Tuesday's hearing got off to a chaotic start as the presiding judge called a recess just minutes after "witness A" began to testify amid a row over whether her heavily disguised voice was understandable.
 
Mesmerising the world with disturbing accounts of torture from witnesses and angry tirades from Saddam blasting the legality of the proceedings, the trial has been hailed the "trial of the century" by the local media.

Saddam, for decades one of the most feared leaders in the Middle East before being overthrown by invading US-led troops in 2003, is on trial with seven co-defendants for the massacre of 148 people from the Shia village of Dujail in 1982.

He and his seven deputies, who have pleaded not guilty, face the death penalty by hanging if convicted over the killings, which followed an assassination bid against Iraq's former president during a visit to the village.

Voice incomprehensible

Defence lawyers, who have been accused of trying to delay proceedings, protested on Tuesday that a witness's modulated voice was incomprehensible, seeing the audio feed briefly cut to journalists in the press box.

"He said take off your clothes. He hit me with the pistol and ... he lifted my legs upward and he hit me with cables and asked me to talk" 

Witness A
Saddam trial

Technical problems apparently resolved, the hearing resumed with witness A recalling harrowing moments from the early 1980s when she was tortured by intelligence agents and then jailed in Iraq's notorious Abu Ghraib prison.

Taken to the operation room, the woman said a man ordered her to remove her clothes before pistol whipping her and lashing her with cables, her legs up, all with her voice disguised by computer.

"He said take off your clothes. He hit me with the pistol and I was forced to take my clothes and he lifted my legs upward and he hit me with cables and asked me to talk," she was translated as saying.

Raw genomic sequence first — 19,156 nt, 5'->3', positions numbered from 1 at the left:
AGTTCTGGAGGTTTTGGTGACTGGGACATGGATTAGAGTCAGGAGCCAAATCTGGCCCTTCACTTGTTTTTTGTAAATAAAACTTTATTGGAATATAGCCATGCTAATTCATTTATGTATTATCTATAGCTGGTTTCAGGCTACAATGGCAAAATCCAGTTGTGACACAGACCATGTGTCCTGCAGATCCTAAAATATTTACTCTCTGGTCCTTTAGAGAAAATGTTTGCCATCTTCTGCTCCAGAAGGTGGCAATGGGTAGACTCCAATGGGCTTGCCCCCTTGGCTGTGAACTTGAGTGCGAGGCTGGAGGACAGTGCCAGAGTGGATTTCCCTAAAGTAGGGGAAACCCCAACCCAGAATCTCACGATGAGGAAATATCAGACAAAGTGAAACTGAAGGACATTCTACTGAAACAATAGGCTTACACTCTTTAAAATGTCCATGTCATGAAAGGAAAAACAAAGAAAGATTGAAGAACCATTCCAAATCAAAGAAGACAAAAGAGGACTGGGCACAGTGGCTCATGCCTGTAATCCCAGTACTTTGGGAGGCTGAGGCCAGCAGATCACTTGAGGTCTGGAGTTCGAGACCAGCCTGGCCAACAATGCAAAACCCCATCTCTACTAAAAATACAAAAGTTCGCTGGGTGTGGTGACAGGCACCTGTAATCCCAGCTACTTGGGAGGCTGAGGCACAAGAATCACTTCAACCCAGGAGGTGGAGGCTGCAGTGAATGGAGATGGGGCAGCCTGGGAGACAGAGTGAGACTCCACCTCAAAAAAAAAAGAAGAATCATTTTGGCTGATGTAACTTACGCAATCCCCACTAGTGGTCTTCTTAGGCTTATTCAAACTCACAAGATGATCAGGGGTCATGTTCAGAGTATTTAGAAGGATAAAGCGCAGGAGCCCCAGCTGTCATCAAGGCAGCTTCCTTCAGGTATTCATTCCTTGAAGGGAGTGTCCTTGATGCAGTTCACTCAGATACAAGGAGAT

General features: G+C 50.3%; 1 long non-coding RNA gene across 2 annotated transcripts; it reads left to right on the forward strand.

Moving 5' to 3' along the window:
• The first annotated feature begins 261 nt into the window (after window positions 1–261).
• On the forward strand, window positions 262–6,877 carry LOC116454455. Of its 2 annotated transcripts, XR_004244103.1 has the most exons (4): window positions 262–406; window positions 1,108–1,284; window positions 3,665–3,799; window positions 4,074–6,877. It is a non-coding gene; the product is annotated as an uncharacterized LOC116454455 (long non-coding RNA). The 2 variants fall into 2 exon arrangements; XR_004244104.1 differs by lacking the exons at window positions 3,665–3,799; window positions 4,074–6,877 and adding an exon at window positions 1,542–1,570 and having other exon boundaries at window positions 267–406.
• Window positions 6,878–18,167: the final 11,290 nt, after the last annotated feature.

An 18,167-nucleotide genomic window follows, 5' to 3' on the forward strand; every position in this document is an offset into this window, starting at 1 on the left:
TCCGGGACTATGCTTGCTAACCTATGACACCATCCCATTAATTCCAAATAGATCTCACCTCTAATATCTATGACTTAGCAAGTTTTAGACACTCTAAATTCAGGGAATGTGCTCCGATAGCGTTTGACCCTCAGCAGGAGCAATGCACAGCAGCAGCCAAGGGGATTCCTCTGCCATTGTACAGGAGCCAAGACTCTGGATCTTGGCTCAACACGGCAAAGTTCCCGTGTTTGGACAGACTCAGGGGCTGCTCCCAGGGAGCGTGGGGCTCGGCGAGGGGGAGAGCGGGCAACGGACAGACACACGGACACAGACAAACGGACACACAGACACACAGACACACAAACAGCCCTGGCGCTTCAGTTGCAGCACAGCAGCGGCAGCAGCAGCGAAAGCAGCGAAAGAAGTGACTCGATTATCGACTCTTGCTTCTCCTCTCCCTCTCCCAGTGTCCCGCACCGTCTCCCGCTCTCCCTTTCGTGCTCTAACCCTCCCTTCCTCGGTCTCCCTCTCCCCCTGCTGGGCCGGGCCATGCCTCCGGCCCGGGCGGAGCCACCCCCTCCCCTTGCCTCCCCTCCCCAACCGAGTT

Recess

Just metres away in the court room, relayed television footage showed a silent Saddam sitting in the dock.

The witness said she was held at
the Abu Ghraib prison

Later taken to a room that was "all red" with another girl, the witness said they used their shoes as pillows to get some rest.

"We put shoes as pillows. Then the door was locked and from a small window they gave us two loaves of bread," she said.

The court adjourned for a recess after her testimony.

Saddam had entered the courtroom in the morning with his usual Quran as well as files and papers, after his protests to the judge on Monday that he had been forced to take notes on his hands.

"Good morning to all those who respect the law," the deposed president said, greeting his co-defendants.

He remained silent during the witness testimony.

Unafraid of execution

At a marathon session on Monday, Saddam said he was unafraid of execution, as the court was subjected to tearful accounts of murder and torture - including the use of a meat grinder and electric shocks - from one witness. 
 

"I am not afraid of being executed... Long live Iraq"

Saddam Hussein,
Former Iraqi president

"I am not afraid of being executed" if found guilty, Saddam said, after an earlier outburst in which he shouted, "Long live Iraq."

Iraq's newly empowered Shia group has heavily criticised the slow start of the trial, which is likely to be adjourned ahead of general elections on 15 December.

Commentators have accused Saddam of trying to hijack the trial with his repeated tirades, mirrored by similar interjections from his co-defendant and half-brother Barzan al-Tikriti, who is suffering from cancer.

Court legality

Ramsey Clark, a former US attorney-general, who is among those representing Saddam, has claimed it will be very difficult for his client to receive a fair trial, and on Monday criticised the proceedings as "chaotic".

Ramsey Clark has criticised the
proceedings as chaotic

"I think it's going to be very, very difficult," he told CNN on Monday, also questioning the impartiality of the presiding judge, a Kurd.

Saddam is facing charges in this trial over the killing of Shia villagers.
 
A second member of Saddam's defence team said the court set up under US occupation was forbidden by international law, and called for his client to be tried by an international tribunal.

Among the other defendants are Taha Yassin Ramadan, Saddam's former vice-president, and Awad Ahmad al-Bandar, the head judge of the scrapped revolutionary court.

The process began with a brief opening on 19 October, followed by a 40-day delay and a two-hour session on 28 November, before a week-long adjournment until Monday's hearing.